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Military & Veterans' Issues

Congressmen Castro And Doggett Want Brooke Army Medical To Help San Antonio With COVID-19 Caseload

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Photo courtesy BAMC Public Affairs

As coronavirus cases surge in Bexar County and hospitals near capacity, U.S. Representatives Lloyd Doggett and Joaquin Castro are urging Brooke Army Medical Center to do more to help.

Fort Sam Houston’s Brooke Army Medical Center won’t take civilian coronavirus patients unless they are military dependents or retirees. Pentagon policy bars it from doing so.

Congressmen Lloyd Doggett and Joaquin Castro are throwing their weight behind efforts to change that. 

“We put in immediate inquiries, both to the Defense Department and to the Armed Services Committee in the House to see what we can do to remove obstacles,” Doggett said. “This is an opportunity for our San Antonio neighbors that work at BAMC and the facilities of BAMC to be available to help us at a time of great need.”

In a joint statement, the two congressmen recalled the decision to send Army doctors from BAMC to the northeastern U.S. earlier this spring to help deal with coronavirus hotspots there. 

“In March, BAMC personnel were dispatched to New York City to aid COVID efforts there, and right now the need is here. BAMC is a world-class care center, yet their hands are tied from performing live-saving work. Defense Secretary Esper should promptly approve our request to save San Antonian lives,” they said.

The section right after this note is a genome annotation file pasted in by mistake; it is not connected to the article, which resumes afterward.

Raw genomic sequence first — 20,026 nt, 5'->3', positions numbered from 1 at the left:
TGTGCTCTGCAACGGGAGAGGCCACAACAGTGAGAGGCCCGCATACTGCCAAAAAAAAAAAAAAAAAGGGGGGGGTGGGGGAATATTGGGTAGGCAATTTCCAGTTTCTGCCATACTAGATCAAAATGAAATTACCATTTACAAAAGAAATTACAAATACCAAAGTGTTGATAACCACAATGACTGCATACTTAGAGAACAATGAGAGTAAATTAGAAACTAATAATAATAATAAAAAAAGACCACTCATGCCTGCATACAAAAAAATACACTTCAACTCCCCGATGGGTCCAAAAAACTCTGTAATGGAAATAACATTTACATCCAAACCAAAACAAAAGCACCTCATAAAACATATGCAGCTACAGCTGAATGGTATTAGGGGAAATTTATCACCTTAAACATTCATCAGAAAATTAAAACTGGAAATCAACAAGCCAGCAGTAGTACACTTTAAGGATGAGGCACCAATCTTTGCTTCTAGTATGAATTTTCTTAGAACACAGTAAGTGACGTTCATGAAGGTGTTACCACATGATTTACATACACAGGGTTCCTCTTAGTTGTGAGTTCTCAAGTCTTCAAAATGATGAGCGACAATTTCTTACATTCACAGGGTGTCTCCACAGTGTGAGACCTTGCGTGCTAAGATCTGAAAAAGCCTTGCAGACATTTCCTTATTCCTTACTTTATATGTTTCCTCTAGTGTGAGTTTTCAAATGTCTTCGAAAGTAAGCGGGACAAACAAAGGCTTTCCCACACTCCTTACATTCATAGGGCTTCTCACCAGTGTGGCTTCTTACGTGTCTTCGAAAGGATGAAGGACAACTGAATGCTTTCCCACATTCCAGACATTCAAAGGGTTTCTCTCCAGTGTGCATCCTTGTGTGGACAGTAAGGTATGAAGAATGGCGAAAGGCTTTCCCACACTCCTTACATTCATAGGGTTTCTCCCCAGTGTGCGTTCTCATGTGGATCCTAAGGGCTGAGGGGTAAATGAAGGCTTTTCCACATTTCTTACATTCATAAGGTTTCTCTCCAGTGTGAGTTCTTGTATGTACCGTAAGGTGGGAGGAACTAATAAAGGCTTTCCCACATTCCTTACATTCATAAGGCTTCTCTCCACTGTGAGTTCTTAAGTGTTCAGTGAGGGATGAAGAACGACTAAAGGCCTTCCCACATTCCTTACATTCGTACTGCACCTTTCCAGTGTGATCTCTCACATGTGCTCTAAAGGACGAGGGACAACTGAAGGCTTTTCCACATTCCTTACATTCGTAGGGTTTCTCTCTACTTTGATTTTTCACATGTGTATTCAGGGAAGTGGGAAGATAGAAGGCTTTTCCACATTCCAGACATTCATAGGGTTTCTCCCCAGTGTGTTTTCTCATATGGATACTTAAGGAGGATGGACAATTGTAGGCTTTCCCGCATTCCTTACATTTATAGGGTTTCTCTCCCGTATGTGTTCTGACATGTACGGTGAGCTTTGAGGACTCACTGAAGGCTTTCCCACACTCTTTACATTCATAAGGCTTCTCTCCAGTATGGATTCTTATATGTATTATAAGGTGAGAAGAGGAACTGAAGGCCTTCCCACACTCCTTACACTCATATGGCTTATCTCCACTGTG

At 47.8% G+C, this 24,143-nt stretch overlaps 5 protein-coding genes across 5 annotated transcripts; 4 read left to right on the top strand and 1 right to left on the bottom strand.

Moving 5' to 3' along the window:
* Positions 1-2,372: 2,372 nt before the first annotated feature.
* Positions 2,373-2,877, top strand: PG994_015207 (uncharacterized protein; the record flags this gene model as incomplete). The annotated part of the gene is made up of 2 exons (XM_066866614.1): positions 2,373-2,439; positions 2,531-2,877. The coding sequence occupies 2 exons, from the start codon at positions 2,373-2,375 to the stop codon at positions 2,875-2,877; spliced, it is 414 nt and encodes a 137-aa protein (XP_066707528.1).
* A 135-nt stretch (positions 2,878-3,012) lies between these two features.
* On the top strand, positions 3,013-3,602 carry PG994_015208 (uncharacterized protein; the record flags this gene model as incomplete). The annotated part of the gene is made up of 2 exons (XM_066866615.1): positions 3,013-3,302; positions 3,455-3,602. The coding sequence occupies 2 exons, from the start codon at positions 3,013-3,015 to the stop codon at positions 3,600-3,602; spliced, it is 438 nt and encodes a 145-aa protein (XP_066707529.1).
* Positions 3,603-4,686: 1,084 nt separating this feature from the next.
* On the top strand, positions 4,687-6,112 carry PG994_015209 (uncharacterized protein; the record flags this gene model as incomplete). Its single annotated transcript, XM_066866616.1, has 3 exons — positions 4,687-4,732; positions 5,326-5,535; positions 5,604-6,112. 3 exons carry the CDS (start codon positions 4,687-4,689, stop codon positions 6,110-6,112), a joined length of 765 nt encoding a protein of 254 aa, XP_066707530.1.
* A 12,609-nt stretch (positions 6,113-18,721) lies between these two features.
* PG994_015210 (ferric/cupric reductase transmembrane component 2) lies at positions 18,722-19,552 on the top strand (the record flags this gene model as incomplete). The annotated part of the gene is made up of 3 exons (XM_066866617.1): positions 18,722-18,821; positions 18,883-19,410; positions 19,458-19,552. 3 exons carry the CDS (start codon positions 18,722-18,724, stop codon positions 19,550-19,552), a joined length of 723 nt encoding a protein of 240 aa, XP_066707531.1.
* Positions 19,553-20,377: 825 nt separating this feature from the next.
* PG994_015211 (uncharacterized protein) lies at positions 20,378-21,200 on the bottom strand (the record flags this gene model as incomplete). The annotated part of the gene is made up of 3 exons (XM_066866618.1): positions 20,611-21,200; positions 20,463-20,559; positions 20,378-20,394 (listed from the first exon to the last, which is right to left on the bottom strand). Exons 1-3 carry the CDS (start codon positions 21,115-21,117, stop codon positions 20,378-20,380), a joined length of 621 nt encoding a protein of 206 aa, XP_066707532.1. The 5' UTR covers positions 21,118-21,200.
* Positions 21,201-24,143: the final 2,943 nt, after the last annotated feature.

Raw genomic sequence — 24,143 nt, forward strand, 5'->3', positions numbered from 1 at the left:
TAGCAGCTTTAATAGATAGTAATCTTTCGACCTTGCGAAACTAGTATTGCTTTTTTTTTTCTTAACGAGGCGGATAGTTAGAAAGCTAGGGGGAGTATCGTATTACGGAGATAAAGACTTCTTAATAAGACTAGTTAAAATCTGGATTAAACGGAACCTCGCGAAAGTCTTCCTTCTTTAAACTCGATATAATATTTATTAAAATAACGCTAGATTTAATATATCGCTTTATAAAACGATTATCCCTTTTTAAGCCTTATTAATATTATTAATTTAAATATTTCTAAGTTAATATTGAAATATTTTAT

Bexar County Judge Nelson Wolff and San Antonio Mayor Ron Nirenberg have also pushed for BAMC’s assistance in recent days, emphasizing the community’s historical ties to its military installations

In late June, the state of Texas asked the Pentagon for permission to incorporate BAMC into its coronavirus crisis response framework. No answers have come down yet.

With the BAMC request pending, the Army sent medical teams from Fort Carson, Colorado this week to embed with civilian hospitals that are under stress. They come from the 627th Hospital Center and include emergency room and critical care nurses, respiratory specialists and other support staff.

Since 1995, Brooke Army Medical Center has treated civilian trauma patients as part of south Texas’ regional emergency healthcare system. That partnership was designed to help maintain the readiness of military personnel, allowing them to treat severe, warzone-type injuries away from the front lines. 

For now, the plan is to use Freeman Coliseum as a makeshift treatment center for non-COVID patients in the event that local hospitals become overwhelmed. Bexar County Precinct 2 commissioner Justin Rodriguez toured that facility earlier this week, and warned that the county was “days away” from needing it. 

Carson Frame can be reached at Carson@TPR.org and on Twitter at @carson_frame.

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